Ferris teachers strike may resume Wednesday | Michigan Radio
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Ferris teachers strike may resume Wednesday

Aug 28, 2018

Credit Ferris State University

Ferris State University teachers are back in class today after a Mecosta County Judge ordered a temporary end to their strike.

But the strike could be back on if the Judge decides not to grant the University a permanent injunction at a hearing Wednesday.

Members of the Ferris Faculty Association lead a strike on the first day of classes over the continued lack of a contract between the University and teacher union.

Charles Bacon is with the Faculty Association.

“The University attempted to restrain our constitutional rights to assemble and picket an the judge said ‘no, I’m not gonna do that.’ So we are picketing between classes.”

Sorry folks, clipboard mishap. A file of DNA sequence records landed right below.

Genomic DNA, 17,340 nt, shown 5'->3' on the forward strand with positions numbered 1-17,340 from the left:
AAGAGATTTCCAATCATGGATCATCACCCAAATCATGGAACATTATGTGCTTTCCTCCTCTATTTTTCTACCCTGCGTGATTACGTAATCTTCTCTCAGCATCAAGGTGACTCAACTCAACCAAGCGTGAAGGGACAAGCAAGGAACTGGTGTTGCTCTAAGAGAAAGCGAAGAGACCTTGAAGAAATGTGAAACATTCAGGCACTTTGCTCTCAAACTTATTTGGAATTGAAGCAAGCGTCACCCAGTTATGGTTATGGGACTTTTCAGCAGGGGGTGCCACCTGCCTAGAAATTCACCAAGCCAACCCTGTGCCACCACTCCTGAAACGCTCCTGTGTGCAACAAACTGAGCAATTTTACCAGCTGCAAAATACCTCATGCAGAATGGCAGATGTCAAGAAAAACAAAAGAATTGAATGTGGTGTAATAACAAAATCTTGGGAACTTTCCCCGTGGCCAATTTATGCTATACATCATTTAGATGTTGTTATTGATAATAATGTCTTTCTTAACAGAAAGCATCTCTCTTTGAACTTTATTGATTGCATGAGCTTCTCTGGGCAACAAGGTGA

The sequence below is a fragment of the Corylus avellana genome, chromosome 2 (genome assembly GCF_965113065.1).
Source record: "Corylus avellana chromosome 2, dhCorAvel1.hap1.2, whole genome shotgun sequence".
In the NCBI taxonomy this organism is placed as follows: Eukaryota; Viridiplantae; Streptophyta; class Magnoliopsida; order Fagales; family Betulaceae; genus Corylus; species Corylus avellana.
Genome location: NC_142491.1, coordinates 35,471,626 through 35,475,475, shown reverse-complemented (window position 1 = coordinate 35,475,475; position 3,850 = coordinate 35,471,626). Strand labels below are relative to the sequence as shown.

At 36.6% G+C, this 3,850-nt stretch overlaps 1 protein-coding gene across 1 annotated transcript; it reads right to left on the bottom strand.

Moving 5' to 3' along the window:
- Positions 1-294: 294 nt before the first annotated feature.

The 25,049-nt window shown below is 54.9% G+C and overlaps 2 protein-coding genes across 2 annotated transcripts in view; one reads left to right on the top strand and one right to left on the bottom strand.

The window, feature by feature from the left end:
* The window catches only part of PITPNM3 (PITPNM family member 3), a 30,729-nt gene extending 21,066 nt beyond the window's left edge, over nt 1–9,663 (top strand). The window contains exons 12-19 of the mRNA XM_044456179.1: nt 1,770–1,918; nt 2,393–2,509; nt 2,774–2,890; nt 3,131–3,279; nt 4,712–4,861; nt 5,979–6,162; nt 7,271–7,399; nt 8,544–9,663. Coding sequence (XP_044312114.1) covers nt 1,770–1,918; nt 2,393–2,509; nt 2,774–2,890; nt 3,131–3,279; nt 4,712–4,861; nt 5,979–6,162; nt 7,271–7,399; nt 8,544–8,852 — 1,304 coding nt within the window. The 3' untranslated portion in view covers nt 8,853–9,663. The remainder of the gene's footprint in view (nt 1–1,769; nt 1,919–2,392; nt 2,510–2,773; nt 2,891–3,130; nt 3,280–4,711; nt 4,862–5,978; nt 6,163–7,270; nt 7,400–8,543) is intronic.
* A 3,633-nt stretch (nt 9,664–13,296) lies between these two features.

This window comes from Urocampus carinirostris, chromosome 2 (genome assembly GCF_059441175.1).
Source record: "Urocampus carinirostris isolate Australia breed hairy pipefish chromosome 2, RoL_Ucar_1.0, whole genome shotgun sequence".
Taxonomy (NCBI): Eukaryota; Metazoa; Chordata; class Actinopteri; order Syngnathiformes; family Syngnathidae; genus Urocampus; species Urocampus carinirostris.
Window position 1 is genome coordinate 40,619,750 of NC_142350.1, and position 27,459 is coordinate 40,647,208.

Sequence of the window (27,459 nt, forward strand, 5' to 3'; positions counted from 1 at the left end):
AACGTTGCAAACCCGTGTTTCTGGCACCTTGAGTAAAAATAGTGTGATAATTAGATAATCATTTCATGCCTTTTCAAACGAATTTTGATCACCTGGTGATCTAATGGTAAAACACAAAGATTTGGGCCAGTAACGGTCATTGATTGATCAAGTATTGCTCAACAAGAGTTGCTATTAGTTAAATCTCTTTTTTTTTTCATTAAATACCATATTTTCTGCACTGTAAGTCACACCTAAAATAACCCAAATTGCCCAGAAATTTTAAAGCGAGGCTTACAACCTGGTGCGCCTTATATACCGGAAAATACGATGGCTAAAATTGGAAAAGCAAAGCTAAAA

David Crim is with the Michigan Education Association, which is represents the faculty. He said lawyers from the union will be in court Wednesday arguing to a judge that the strike is legitimate.

“If he looks at the facts and the way that the faculty has been treated I believe that yes, he would decide in favor of the faculty and allow them to exercise their right to strike.”

Crim said the Michigan Education Association has also filed charges of unfair labor practices against the University with the Michigan Employment Relations Commission.

Michelle Rasmussen is a spokesperson for the University. She said they will file a response to those charges in due time “challenging the factual and legal basis that are contained in those unfair labor practice allegations.”

Rasmussen said the University and Faculty Association will be back at the bargaining table on Wednesday.

“So we are extremely hopeful that both sides can come to a satisfactory agreement here as soon as possible and get operations here back to normal.”

Representatives with the Ferris Faculty Association say the University has been unwilling to budge on the issue of teacher salary increases - offering a 1.5% increase. The Association is currently asking for 2.75%, down from their initial ask of 6%.

University officials said enrollment is down and increasing teacher salaries would require a hike in tuition.